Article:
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The Trek Nation - A Taste of Armageddon

A Taste of Armageddon

By Michelle Erica Green
Posted at October 28, 2005 - 9:05 PM GMT

See Also: 'A Taste of Armageddon' Episode Guide

Plot Summary: The Enterprise is ferrying Ambassador Fox to the planet Eminiar VII to open diplomatic relations when the ship receives a warning not to approach the planet. Fox demands that Kirk disregard the signal, but Kirk refuses to allow the ambassador to beam down until he has made certain it is safe, and finds himself in the midst of a society waging a 500-year-old war with neighboring planet Vendikar entirely by computer. The landing party witnesses a "battle" on monitors and are told that all crewmembers aboard Enterprise have been declared casualties in an attack that has also devastated the main city, causing thousands of people to be sent to disintegration chambers where they willingly give up their lives. In this way the cities and civilizations on Eminiar and Vendikar continue orderly, peaceful daily life. But Scotty will not lower the shields to beam down the Enterprise crew, and Kirk and Spock escape custody to destroy first disintegration chambers, then the main war computers. When Kirk tells the High Council of the Eminian Union that their only remaining options are to make bombs or make peace, they opt for the latter, and Fox agrees to negotiate an end to centuries of hostilities.


Analysis: "A Taste of Armageddon" is one of the more stylish episodes of the original series, an anti-war tale wrapped up in an extremely entertaining package which allows Kirk to do things that only Kirk could get away with. For the second time in three weeks, he destroys the computer around which an entire alien society is centered and insists that his values are better than theirs, without consulting with Starfleet, the Federation or even his own crew! I don't think anyone can blame him for trying to get his ship out of that situation, but in the end, he's done that - he has his communicators and weapons, he could disable the beams that were firing at the Enterprise, beam up and go to a starbase for a consultation. But when has Kirk ever done that? He makes one of his trademark speeches, blasts the war machines and waves a cheery farewell to a planet whose entire civilization has just been turned upside down by him!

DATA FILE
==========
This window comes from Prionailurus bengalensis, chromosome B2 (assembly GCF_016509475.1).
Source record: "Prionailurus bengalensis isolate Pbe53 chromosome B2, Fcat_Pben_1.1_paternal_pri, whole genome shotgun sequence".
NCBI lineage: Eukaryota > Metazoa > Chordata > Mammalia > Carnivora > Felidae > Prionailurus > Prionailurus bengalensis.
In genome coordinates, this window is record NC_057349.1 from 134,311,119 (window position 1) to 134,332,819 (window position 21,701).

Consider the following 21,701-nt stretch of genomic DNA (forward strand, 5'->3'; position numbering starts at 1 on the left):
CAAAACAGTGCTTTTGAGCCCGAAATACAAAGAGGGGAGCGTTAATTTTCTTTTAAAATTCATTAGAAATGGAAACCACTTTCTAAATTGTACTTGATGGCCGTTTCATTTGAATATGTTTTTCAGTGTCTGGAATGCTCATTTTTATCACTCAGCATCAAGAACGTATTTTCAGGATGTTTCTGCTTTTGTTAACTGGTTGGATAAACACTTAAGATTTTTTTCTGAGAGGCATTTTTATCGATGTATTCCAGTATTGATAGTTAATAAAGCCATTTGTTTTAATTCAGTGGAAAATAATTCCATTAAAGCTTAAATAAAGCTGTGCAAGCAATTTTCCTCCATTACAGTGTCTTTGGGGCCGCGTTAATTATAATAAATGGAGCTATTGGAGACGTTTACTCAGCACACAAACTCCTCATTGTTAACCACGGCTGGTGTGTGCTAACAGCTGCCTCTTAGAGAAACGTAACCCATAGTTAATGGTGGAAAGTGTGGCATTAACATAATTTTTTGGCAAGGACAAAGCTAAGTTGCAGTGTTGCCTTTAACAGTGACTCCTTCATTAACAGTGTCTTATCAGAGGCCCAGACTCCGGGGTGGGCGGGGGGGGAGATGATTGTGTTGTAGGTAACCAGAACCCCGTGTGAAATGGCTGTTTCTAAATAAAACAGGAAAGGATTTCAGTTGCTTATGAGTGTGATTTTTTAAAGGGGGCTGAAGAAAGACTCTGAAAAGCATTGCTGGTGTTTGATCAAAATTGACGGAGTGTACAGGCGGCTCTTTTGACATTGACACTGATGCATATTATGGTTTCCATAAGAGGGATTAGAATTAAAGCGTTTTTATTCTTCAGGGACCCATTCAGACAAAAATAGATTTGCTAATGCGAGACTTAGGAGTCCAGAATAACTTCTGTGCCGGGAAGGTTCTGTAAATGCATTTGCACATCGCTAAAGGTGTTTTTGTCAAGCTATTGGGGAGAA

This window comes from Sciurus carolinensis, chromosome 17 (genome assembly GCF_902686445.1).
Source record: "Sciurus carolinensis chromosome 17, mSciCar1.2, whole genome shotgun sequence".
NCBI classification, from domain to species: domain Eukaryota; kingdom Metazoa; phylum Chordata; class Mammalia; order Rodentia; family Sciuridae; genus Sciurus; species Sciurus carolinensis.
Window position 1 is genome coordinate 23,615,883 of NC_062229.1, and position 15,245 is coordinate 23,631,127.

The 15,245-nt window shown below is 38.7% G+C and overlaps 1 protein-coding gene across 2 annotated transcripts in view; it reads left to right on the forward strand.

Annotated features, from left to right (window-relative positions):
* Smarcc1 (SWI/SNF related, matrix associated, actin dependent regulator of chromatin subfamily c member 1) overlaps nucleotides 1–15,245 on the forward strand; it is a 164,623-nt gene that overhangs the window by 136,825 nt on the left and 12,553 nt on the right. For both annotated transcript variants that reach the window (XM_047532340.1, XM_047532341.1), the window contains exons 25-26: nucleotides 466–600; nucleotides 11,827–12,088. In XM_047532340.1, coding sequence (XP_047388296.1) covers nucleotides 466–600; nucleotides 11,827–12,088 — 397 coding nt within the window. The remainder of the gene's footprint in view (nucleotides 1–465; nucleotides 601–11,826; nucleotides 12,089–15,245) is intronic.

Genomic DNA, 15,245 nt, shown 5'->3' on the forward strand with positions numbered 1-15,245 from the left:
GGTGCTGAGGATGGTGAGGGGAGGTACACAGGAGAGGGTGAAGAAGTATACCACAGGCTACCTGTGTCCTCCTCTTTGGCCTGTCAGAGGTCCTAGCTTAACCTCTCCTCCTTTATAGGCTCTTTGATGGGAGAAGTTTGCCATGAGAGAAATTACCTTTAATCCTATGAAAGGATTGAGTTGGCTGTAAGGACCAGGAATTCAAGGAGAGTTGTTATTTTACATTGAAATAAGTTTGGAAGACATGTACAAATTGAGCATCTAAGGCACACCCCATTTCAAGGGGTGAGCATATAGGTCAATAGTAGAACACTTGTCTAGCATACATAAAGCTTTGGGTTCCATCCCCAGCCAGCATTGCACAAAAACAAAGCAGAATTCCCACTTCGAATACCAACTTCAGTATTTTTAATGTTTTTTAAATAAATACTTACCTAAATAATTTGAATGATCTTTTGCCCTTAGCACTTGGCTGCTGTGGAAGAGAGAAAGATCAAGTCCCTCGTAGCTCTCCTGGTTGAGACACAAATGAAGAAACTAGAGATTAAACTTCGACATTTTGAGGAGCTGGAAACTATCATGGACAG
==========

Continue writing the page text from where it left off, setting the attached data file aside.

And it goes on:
And yet it is terribly difficult to resent Kirk for this outrageous act of cultural imperialism, with his charming smile and his cheerful agreement that he is a barbarian. Perhaps it's partly because nothing on Eminiar feels quite real, with its pretty women with elaborate hairdos lining up calmly to walk into disintegration chambers; though the Eminians keep bragging about how their society flourishes despite the war, it feels nearly as dead as the one from "Return of the Archons" where there was actual mind-control involved instead of simple totalitarianism. Even the matte painting that introduces the planet is very cold and rigid-looking, the corridors (probably modified Enterprise corridors) featureless, and we never see any examples of the art, music, etc. that the Eminians have presumably preserved from their war.

Plus we have Fox, one of the classic idiotic bureaucrats with whom Kirk is frequently saddled to show how out of touch the deskbound admirals and ambassadors are. It's a little strange that the Federation sent an ambassador to a planet where a starship previously disappeared rather than an investigation as they've done in the past, but Fox doesn't even know about that and is quite confident that he can walk in and establish diplomatic relations despite being told to go away. The scene in which Scotty stands up to him is one of the engineer's finest - Kirk has left him in charge and he is not going to let anything happen to the Enterprise, not even if Fox attempts to get him demoted, which McCoy seems to believe could happen (not to him, however, since he's a doctor, not an officer of the line). It's difficult to believe that Fox has any skill at all as a negotiator particularly for a planet coming off a war, considering that he is contemptuous of the military chain of command and tells Kirk he doesn't know anything about being a soldier. His presence provides some amusing moments but doesn't make the Federation look terribly well-run. Scotty's line about how the best diplomat he knows is a fully charged phaser bank hardly represents the sort of optimistic future for which Star Trek is known, but it is hilarious in context.